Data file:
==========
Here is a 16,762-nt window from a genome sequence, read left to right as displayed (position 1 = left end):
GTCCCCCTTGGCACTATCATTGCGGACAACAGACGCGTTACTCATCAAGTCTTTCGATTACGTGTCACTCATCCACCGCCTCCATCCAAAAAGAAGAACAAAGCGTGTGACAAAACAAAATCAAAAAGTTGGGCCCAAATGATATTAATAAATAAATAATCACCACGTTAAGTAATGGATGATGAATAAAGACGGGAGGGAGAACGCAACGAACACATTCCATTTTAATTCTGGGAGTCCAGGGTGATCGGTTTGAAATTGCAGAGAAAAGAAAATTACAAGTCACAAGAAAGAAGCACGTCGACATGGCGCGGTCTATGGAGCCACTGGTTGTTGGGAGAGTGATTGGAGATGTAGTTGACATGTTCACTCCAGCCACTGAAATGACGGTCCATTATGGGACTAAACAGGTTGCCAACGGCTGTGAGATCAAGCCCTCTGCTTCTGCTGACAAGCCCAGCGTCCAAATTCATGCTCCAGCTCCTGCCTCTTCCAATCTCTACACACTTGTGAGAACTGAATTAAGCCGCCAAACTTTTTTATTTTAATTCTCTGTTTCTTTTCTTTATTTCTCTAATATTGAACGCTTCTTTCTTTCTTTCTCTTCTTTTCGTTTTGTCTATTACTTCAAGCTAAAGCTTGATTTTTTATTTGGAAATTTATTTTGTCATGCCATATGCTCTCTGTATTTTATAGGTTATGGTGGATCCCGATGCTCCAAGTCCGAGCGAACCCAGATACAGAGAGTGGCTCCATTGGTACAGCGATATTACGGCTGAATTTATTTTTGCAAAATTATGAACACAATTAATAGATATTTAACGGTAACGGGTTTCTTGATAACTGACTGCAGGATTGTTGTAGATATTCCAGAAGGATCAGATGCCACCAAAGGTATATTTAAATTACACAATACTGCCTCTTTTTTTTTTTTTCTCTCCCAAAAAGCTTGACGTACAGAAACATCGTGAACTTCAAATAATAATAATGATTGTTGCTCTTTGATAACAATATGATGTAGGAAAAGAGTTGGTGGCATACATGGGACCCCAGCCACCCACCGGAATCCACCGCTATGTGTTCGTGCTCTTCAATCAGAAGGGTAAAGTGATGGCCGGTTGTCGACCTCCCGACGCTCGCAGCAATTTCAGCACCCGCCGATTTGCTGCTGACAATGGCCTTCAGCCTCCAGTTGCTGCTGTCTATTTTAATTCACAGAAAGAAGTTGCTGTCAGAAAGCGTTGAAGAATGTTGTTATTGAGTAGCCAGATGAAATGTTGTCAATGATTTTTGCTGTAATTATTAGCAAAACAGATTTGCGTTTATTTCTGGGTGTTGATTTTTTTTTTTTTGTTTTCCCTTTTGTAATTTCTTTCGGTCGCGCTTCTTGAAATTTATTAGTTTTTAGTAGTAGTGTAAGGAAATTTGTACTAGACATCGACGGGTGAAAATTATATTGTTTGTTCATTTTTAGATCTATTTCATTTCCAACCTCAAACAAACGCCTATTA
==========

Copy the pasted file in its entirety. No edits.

Here is a 16,762-nt window from a genome sequence, read left to right as displayed (position 1 = left end):
GTCCCCCTTGGCACTATCATTGCGGACAACAGACGCGTTACTCATCAAGTCTTTCGATTACGTGTCACTCATCCACCGCCTCCATCCAAAAAGAAGAACAAAGCGTGTGACAAAACAAAATCAAAAAGTTGGGCCCAAATGATATTAATAAATAAATAATCACCACGTTAAGTAATGGATGATGAATAAAGACGGGAGGGAGAACGCAACGAACACATTCCATTTTAATTCTGGGAGTCCAGGGTGATCGGTTTGAAATTGCAGAGAAAAGAAAATTACAAGTCACAAGAAAGAAGCACGTCGACATGGCGCGGTCTATGGAGCCACTGGTTGTTGGGAGAGTGATTGGAGATGTAGTTGACATGTTCACTCCAGCCACTGAAATGACGGTCCATTATGGGACTAAACAGGTTGCCAACGGCTGTGAGATCAAGCCCTCTGCTTCTGCTGACAAGCCCAGCGTCCAAATTCATGCTCCAGCTCCTGCCTCTTCCAATCTCTACACACTTGTGAGAACTGAATTAAGCCGCCAAACTTTTTTATTTTAATTCTCTGTTTCTTTTCTTTATTTCTCTAATATTGAACGCTTCTTTCTTTCTTTCTCTTCTTTTCGTTTTGTCTATTACTTCAAGCTAAAGCTTGATTTTTTATTTGGAAATTTATTTTGTCATGCCATATGCTCTCTGTATTTTATAGGTTATGGTGGATCCCGATGCTCCAAGTCCGAGCGAACCCAGATACAGAGAGTGGCTCCATTGGTACAGCGATATTACGGCTGAATTTATTTTTGCAAAATTATGAACACAATTAATAGATATTTAACGGTAACGGGTTTCTTGATAACTGACTGCAGGATTGTTGTAGATATTCCAGAAGGATCAGATGCCACCAAAGGTATATTTAAATTACACAATACTGCCTCTTTTTTTTTTTTTCTCTCCCAAAAAGCTTGACGTACAGAAACATCGTGAACTTCAAATAATAATAATGATTGTTGCTCTTTGATAACAATATGATGTAGGAAAAGAGTTGGTGGCATACATGGGACCCCAGCCACCCACCGGAATCCACCGCTATGTGTTCGTGCTCTTCAATCAGAAGGGTAAAGTGATGGCCGGTTGTCGACCTCCCGACGCTCGCAGCAATTTCAGCACCCGCCGATTTGCTGCTGACAATGGCCTTCAGCCTCCAGTTGCTGCTGTCTATTTTAATTCACAGAAAGAAGTTGCTGTCAGAAAGCGTTGAAGAATGTTGTTATTGAGTAGCCAGATGAAATGTTGTCAATGATTTTTGCTGTAATTATTAGCAAAACAGATTTGCGTTTATTTCTGGGTGTTGATTTTTTTTTTTTTGTTTTCCCTTTTGTAATTTCTTTCGGTCGCGCTTCTTGAAATTTATTAGTTTTTAGTAGTAGTGTAAGGAAATTTGTACTAGACATCGACGGGTGAAAATTATATTGTTTGTTCATTTTTAGATCTATTTCATTTCCAACCTCAAACAAACGCCTATTA